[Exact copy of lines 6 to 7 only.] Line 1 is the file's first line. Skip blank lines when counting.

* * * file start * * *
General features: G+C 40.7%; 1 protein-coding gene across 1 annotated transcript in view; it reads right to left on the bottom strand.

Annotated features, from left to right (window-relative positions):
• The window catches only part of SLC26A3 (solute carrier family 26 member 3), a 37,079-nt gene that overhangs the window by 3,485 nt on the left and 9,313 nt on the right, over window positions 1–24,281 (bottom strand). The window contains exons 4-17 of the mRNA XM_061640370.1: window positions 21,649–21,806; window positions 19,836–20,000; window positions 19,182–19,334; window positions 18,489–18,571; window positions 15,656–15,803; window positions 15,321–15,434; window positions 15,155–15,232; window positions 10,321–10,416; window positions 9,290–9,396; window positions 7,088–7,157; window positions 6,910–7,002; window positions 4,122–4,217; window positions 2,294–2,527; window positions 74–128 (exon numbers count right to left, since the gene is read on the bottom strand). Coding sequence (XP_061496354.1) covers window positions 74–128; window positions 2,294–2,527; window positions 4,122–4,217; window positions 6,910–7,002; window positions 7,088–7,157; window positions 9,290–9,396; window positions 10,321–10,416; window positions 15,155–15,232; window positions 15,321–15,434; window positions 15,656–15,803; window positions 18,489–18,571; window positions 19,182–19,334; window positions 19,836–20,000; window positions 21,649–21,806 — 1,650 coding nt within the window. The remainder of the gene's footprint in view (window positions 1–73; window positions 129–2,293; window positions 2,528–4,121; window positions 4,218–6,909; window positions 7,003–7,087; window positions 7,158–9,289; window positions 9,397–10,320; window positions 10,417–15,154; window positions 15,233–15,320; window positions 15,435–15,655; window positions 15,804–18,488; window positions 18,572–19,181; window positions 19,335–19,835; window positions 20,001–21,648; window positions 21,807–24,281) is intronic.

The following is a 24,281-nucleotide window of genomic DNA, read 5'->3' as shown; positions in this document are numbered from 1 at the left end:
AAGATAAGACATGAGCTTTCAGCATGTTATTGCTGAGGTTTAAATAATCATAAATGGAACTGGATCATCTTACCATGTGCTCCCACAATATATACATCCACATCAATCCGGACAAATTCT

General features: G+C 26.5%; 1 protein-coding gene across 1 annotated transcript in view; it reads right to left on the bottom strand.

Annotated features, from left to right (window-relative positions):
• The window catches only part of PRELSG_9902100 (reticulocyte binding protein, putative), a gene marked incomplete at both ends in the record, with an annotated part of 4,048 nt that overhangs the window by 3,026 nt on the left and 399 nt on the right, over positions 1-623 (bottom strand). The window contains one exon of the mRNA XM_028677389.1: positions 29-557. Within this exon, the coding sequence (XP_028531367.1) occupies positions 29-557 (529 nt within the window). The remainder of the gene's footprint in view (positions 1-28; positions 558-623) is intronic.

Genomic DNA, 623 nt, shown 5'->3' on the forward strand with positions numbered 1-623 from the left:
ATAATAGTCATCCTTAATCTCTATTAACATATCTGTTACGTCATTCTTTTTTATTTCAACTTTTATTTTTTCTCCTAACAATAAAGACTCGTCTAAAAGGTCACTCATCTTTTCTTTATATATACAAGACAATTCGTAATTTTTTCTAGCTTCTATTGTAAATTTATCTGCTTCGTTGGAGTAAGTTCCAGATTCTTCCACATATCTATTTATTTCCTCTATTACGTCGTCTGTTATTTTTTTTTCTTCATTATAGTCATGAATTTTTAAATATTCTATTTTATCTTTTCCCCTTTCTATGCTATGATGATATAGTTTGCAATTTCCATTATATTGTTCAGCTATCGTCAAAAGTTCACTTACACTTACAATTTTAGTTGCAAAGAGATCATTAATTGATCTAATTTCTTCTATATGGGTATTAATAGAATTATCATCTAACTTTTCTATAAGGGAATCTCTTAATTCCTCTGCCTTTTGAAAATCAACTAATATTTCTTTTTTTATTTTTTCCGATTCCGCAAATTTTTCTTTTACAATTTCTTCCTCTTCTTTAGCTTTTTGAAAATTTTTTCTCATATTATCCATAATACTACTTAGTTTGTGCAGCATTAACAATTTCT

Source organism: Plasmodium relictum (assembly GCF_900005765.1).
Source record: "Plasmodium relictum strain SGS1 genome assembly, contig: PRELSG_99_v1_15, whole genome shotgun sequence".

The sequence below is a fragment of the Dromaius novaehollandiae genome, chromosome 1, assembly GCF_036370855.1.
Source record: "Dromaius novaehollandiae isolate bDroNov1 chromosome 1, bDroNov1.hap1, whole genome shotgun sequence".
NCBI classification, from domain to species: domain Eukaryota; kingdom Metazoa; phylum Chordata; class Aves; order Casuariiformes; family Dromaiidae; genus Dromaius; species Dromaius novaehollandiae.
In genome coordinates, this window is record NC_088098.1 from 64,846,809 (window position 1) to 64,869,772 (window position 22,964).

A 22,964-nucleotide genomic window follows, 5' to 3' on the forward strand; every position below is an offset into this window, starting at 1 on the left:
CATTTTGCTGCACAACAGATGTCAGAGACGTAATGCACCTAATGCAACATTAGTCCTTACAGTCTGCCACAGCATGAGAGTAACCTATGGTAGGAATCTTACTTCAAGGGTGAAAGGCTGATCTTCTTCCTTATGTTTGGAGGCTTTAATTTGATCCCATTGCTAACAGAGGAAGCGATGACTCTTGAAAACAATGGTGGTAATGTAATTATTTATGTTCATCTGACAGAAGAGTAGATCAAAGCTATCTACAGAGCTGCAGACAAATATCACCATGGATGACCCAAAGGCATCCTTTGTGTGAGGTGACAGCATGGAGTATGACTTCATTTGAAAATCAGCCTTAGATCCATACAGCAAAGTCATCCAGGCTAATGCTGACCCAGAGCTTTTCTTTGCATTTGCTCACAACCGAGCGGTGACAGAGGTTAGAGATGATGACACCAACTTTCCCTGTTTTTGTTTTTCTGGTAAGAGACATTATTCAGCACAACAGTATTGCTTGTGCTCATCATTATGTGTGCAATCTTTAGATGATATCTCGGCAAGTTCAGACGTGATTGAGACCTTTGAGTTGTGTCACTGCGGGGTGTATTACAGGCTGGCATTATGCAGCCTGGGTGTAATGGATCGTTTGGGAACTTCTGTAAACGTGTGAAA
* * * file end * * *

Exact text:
General features: G+C 26.5%; 1 protein-coding gene across 1 annotated transcript in view; it reads right to left on the bottom strand.

Annotated features, from left to right (window-relative positions):